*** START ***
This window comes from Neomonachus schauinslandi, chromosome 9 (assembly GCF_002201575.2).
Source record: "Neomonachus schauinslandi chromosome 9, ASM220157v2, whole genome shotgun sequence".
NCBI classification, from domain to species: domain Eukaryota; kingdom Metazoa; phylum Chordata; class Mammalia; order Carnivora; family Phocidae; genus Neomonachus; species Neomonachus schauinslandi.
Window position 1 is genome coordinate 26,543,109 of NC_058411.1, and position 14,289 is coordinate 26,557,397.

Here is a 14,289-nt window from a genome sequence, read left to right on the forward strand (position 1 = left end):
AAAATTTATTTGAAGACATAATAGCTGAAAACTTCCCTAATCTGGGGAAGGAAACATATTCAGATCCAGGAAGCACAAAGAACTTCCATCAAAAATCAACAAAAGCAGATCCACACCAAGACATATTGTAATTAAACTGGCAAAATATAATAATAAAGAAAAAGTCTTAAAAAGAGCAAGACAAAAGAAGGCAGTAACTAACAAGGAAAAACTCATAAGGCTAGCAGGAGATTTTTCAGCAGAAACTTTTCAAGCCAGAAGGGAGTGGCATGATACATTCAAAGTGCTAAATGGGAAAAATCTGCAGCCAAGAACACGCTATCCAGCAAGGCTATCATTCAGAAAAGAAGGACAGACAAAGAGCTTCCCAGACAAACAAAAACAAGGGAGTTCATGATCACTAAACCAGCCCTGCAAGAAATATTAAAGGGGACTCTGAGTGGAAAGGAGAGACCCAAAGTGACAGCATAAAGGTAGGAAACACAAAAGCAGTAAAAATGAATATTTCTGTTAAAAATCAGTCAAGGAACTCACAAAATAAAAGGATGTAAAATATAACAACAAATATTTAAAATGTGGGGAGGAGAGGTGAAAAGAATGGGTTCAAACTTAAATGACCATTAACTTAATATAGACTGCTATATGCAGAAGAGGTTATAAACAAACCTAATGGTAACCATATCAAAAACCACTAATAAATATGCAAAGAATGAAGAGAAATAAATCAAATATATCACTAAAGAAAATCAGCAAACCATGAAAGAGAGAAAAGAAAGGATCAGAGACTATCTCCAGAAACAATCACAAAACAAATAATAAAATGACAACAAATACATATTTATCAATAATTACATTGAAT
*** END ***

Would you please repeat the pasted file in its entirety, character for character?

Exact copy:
This window comes from Neomonachus schauinslandi, chromosome 9 (assembly GCF_002201575.2).
Source record: "Neomonachus schauinslandi chromosome 9, ASM220157v2, whole genome shotgun sequence".
NCBI classification, from domain to species: domain Eukaryota; kingdom Metazoa; phylum Chordata; class Mammalia; order Carnivora; family Phocidae; genus Neomonachus; species Neomonachus schauinslandi.
Window position 1 is genome coordinate 26,543,109 of NC_058411.1, and position 14,289 is coordinate 26,557,397.

Here is a 14,289-nt window from a genome sequence, read left to right on the forward strand (position 1 = left end):
AAAATTTATTTGAAGACATAATAGCTGAAAACTTCCCTAATCTGGGGAAGGAAACATATTCAGATCCAGGAAGCACAAAGAACTTCCATCAAAAATCAACAAAAGCAGATCCACACCAAGACATATTGTAATTAAACTGGCAAAATATAATAATAAAGAAAAAGTCTTAAAAAGAGCAAGACAAAAGAAGGCAGTAACTAACAAGGAAAAACTCATAAGGCTAGCAGGAGATTTTTCAGCAGAAACTTTTCAAGCCAGAAGGGAGTGGCATGATACATTCAAAGTGCTAAATGGGAAAAATCTGCAGCCAAGAACACGCTATCCAGCAAGGCTATCATTCAGAAAAGAAGGACAGACAAAGAGCTTCCCAGACAAACAAAAACAAGGGAGTTCATGATCACTAAACCAGCCCTGCAAGAAATATTAAAGGGGACTCTGAGTGGAAAGGAGAGACCCAAAGTGACAGCATAAAGGTAGGAAACACAAAAGCAGTAAAAATGAATATTTCTGTTAAAAATCAGTCAAGGAACTCACAAAATAAAAGGATGTAAAATATAACAACAAATATTTAAAATGTGGGGAGGAGAGGTGAAAAGAATGGGTTCAAACTTAAATGACCATTAACTTAATATAGACTGCTATATGCAGAAGAGGTTATAAACAAACCTAATGGTAACCATATCAAAAACCACTAATAAATATGCAAAGAATGAAGAGAAATAAATCAAATATATCACTAAAGAAAATCAGCAAACCATGAAAGAGAGAAAAGAAAGGATCAGAGACTATCTCCAGAAACAATCACAAAACAAATAATAAAATGACAACAAATACATATTTATCAATAATTACATTGAAT